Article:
More details and an interactive overview of the results can be found on the website of the report “Net Zero by 2050. A Roadmap for the Global Energy Sector”, published on 18 May 2021.
The “World Energy Outlook 2022”, published in October 2022, takes a look at the current situation and updates the Net Zero roadmap.
The Geopolitics of Hydrogen
New trade routes and green industrialisation
Hydrogen is one of the pillars of the global energy transition. In order to achieve the Paris climate goal and limit global warming to 1.5 °C, all sectors of the economy must greatly reduce their emissions. This task presents a particular challenge for sectors that are difficult to electrify and have so far relied on fossil fuels, such as the steel and chemical industries or shipping, aviation and heavy road transport. It is here that green hydrogen opens up new possibilities for decarbonisation. In a comprehensive study, the International Renewable Energy Agency (IRENA) analyses the role of hydrogen in the energy transition and the geopolitical consequences that it’s rise in the global energy economy will entail.
For a long time, hydrogen has stood in the shadow of solar and wind power, but in recent years it has gained a lot of momentum. An increasing number of countries now have or are planning to adopt national hydrogen strategies. According to IRENA, hydrogen could account for up to twelve per cent of final energy consumption in 2050. One third of the amount produced will be traded on international markets, half of which will be transported via pipelines and the other half shipped in the form of downstream products such as ammonia.
Countries that can generate renewable energy at low cost and produce cheap green hydrogen could become energy exporters and centres of green industrialisation. Among them are countries like Chile, Morocco and Namibia, which have so far been dependent on energy imports. For fossil fuel exporters facing the challenge of transforming their energy economy, hydrogen offers an opportunity for diversification. Meanwhile, for countries like Germany and Japan, which expect to be hydrogen importers, hydrogen is becoming an increasingly important part of their climate diplomacy.
According to the study, the geopolitics of hydrogen will go through different stages: The 2020s could see a race for technological leadership, while the cost of infrastructure and production steadily declines. Demand, however, is not expected to increase significantly until the mid-30s, in response to falling prices. By then, international trade will also become increasingly important, after the first trade routes have already been established. Overall, IRENA expects a stronger regionalisation of energy supply chains and a greater decentralisation of production in the hydrogen era.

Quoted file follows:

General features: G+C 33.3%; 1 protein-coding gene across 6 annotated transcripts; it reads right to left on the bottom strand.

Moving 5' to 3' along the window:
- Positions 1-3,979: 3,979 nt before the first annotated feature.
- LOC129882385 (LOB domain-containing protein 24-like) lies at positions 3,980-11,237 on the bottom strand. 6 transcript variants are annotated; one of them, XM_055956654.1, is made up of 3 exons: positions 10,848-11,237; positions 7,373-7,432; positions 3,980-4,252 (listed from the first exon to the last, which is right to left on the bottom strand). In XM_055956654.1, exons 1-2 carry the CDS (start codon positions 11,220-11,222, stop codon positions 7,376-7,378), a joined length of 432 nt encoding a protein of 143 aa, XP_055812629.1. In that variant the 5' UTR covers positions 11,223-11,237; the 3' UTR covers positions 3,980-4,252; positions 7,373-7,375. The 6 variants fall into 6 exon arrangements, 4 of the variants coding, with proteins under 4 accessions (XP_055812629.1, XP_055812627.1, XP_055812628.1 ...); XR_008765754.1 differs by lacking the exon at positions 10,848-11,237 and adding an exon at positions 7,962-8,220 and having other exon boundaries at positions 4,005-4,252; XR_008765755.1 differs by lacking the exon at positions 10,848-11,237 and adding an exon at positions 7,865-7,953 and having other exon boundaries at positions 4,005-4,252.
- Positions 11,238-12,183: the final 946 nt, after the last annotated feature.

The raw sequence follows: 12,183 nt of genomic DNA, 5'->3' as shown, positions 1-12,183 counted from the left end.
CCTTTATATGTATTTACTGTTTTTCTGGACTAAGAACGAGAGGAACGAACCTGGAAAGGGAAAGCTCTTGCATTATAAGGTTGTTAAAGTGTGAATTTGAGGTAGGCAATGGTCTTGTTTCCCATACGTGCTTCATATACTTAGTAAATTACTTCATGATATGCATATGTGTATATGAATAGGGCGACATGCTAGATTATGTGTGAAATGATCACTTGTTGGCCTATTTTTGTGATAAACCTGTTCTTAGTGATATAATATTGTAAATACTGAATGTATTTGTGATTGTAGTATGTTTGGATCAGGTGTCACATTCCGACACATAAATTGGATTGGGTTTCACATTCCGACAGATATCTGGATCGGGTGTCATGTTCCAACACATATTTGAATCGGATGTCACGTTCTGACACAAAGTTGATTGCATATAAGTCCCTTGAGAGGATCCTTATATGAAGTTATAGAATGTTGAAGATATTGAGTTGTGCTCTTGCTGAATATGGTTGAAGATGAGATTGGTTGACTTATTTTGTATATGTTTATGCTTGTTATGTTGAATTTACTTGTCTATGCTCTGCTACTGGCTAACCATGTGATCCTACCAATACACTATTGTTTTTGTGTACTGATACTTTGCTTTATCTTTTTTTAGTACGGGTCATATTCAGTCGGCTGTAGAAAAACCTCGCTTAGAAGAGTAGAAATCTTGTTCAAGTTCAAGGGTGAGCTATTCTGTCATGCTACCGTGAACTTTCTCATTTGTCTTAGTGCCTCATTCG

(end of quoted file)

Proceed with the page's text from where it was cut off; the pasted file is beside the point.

Read more in the study “Geopolitics of the Energy Transformation: The Hydrogen Factor”, published in January 2022.
A global status report
How the German power sector can become climate neutral by 2035
In view of the current energy crisis and the increasingly evident effects of the climate crisis, the global energy transition is undeniably one of today’s most pressing issues. The switch to renewable energy is not only necessary to limit the rise of global temperatures, but also essential for Germany’s energy security. But a swift transformation of the country’s energy infrastructure faces major challenges. In a new study, the think tank Agora Energiewende analyses how Germany’s power sector can become climate-neutral by 2035.
The Berlin-based think tank shows in its study how the share of renewable electricity can be increased to 80 per cent by 2030 – an important milestone on the way to a climate-neutral power system in 2035. To reach this goal, the amount of renewable electricity generated today would have to be more than doubled by 2030 and more than tripled by 2035. This would require a massive addition of wind and solar capacities. Between 2026 and 2035, the annual addition of photovoltaic capacity would have to be four times as high as in 2021 and that of onshore wind power would have to be multiplied by six.
In 2035, onshore wind farms could then contribute 40 per cent to renewable net electricity generation, followed by solar energy with one third and offshore wind energy with an additional quarter. There will still be a need for gas-fired power plants in the 2030s to compensate for fluctuations in the electricity grid. But natural gas will increasingly be replaced by hydrogen, resulting in a share of natural gas in the electricity mix of only two per cent in 2035.
In order to accelerate the addition of wind and solar capacities and the expansion of electricity and hydrogen grids, policymakers need to prioritise this shift and implement faster planning and approval procedures, the authors write. Other important factors include creating favourable investment conditions, building dispatchable power plants that can run on hydrogen and enabling a flexible grid use by reforming the grid fee structure.
Read more in the study “Climate-neutral power system 2035. How the German power sector can become climate-neutral by 2035”, published in June 2022.
Contributors to this issue were:
Team KALUZA + SCHMID Studio, Bogdan Miftakhov, Johannes Sudau, Kristin Wesemann, Chrystyna Rey
Castillo, Rodrigo and Caitlin Purdy. China’s role in supplying critical minerals for the global energy transition: What could the future hold? Brookings Institution, August 2022.
Castillo, Rodrigo and Caitlin Purdy. The future of mining in Latin America: Critical minerals and the global energy transition. Brookings Institution, July 2022.
The Role of Critical Minerals in Clean Energy Transitions. International Energy Agency, May 2021.
van Schaik, Louise, Pierre Laboué, Katarina Kertysova, Akash Ramnath and Douwe van der Meer. The World Climate and Security Report 2022: Decarbonized Defense – The Need for Clean Military Power in the Age of Climate Change. International Military Council on Climate and Security, June 2022.
Rajaeifar et al. „Decarbonize the military — mandate emissions reporting“, Nature 611 (2022), 29-32.